Enemies: A Love Story is based on a novel by Isaac Bashevis Singer, whose work many Americans know about but have not read. A Jewish-Polish migrant who came to New York in 1935, he fled when the Nazis came to power in Germany, sensing that Jews in Poland would soon be at risk. He wrote in Yiddish, and his work was later translated into English which brought him a much larger readership of course. He was known for writing fiction that explored Jewish life in Poland and in America, but I can’t really tell you much about his work. Like most Americans, I know about his work but have never read it. I know the sentimental depictions of his work that are part of American pop culture. I know the descriptions of the Lower East Side that a friend’s father recited. I know there was a musical version of Yentl that starred Barbra Streisand that was made into a film. I was surprised to find out more recently that, not only did Singer write porn on the side, he also wrote fiction besides Enemies that was about sex and trauma and moral ambiguity in the lives of Holocaust survivors who’d made it to America.
I am writing this at a time when tens of thousands of asylum seekers fleeing Central America are being detained in camps on the US border, held in conditions so brutal that both children and adults have died while being held in the camps. In Greece, refugees who have managed to make it out of Syria wait for resettlement, like the refugees who waited years after the Second World War to devote themselves to a new country. In Germany, a million refugees are beginning their lives over, knowing they will never return to the ruined cities they fled. They are sending their children to school in a new country, learning German, probably heartbroken, hopeful, and at times exhausted. What movies will be made about them? How will we see their lives? Or will they appear as background characters in a didactic drama where someone who is not forced to flee learns about what’s right and wrong and finds their humanity? Will the victims of todays’ wars and catastrophes be shown as complex people who loved, made mistakes, and kept going (or didn’t). What will we see then? What will we see now?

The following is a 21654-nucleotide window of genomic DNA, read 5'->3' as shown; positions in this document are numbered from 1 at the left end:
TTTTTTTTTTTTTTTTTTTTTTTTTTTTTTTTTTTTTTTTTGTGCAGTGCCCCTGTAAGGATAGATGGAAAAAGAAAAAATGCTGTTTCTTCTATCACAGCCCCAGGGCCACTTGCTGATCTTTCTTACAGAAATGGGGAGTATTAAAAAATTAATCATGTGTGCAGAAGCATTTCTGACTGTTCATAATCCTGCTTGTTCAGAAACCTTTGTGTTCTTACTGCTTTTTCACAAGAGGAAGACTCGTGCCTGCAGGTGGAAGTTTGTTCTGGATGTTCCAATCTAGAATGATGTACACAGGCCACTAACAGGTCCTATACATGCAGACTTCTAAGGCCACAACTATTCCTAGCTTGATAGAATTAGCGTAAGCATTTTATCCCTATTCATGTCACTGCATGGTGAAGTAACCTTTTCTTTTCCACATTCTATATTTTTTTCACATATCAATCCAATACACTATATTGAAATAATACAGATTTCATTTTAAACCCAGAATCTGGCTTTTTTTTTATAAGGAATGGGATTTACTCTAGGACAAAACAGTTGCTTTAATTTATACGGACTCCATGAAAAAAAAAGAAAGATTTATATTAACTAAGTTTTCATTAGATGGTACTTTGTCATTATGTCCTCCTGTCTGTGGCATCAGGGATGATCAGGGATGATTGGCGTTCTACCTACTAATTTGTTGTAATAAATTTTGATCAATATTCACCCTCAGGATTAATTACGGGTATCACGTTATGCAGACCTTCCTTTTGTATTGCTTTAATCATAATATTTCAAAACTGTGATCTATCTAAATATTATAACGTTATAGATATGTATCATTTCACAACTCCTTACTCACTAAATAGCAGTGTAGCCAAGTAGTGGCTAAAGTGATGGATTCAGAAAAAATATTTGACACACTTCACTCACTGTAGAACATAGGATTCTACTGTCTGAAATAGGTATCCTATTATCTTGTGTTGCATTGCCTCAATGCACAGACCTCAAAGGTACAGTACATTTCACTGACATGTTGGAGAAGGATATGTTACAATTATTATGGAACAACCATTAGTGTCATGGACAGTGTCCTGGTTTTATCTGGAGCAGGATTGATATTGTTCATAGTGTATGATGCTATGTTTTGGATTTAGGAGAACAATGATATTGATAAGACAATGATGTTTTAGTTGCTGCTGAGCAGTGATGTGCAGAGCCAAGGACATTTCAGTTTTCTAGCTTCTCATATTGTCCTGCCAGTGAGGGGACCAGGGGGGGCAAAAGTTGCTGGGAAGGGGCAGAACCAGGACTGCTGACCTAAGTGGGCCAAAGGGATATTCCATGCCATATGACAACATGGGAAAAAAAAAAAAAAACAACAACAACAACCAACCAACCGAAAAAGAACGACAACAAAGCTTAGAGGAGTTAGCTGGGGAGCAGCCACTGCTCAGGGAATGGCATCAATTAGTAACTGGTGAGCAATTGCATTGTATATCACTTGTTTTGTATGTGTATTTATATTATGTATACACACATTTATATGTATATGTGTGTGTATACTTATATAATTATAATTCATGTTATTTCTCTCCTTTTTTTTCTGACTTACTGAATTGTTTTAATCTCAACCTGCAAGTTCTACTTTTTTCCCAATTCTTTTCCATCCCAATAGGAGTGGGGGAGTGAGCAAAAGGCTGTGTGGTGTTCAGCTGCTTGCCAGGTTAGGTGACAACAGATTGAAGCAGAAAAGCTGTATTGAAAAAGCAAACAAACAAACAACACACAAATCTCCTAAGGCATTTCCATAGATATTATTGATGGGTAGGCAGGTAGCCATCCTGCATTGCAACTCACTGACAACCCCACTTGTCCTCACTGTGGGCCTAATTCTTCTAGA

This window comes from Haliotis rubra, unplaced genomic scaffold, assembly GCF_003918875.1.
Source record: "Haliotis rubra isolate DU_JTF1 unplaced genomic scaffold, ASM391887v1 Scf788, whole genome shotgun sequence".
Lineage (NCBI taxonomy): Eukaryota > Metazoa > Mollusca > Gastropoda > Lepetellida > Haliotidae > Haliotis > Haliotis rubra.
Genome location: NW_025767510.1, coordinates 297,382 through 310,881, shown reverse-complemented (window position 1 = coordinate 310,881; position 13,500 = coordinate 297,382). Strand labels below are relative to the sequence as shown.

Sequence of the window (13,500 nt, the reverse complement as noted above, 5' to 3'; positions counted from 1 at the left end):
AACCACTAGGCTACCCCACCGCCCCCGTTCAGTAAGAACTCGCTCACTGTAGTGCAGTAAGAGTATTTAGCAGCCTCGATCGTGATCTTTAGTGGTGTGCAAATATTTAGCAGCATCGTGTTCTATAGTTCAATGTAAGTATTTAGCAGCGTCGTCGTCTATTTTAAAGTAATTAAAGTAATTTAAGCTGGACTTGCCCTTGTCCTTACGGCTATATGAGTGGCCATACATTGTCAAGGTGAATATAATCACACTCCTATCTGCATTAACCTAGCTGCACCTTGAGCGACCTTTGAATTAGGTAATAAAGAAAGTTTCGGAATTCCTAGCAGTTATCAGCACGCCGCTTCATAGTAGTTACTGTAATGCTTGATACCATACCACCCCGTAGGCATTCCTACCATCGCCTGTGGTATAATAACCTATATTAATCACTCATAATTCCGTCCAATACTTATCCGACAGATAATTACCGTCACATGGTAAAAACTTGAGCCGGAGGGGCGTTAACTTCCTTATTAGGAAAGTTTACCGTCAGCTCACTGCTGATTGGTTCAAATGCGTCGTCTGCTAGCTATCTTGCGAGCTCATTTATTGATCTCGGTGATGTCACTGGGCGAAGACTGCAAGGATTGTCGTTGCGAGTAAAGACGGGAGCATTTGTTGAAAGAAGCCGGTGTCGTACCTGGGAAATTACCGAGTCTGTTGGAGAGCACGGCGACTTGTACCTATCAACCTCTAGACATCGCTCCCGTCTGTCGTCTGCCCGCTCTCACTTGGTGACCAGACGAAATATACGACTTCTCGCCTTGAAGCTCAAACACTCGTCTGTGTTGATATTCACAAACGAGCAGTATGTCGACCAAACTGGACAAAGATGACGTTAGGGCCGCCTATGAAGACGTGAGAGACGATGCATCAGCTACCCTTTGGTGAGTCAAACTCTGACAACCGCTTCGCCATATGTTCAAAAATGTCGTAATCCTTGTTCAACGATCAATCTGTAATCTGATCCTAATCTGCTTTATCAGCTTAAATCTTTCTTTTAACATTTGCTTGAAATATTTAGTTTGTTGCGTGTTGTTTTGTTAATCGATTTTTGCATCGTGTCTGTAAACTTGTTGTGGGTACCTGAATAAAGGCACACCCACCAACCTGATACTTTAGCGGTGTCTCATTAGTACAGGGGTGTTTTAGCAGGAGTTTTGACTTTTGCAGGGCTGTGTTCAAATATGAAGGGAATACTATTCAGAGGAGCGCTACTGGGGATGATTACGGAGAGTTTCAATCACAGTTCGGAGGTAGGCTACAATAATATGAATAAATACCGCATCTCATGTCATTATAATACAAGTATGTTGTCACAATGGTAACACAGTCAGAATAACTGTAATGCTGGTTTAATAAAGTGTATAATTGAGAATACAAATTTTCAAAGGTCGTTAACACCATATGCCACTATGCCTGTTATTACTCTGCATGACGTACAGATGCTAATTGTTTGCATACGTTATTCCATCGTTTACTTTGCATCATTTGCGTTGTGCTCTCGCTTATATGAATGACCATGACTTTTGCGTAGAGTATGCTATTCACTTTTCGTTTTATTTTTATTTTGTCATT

About the Author:
Linda Mannheim is the author of several books including Risk (Penguin 20016), Above Sugar Hill (Influx 2014) and most recently, This Way to Departures (Influx 2019). Her short stories have appeared in magazines in the US, UK, South Africa, and Canada. She recently launched Barbed Wire Fever, a project that explores what it means to be a refugee through writing and literature. Originally from New York, Linda divides her time between London and Berlin.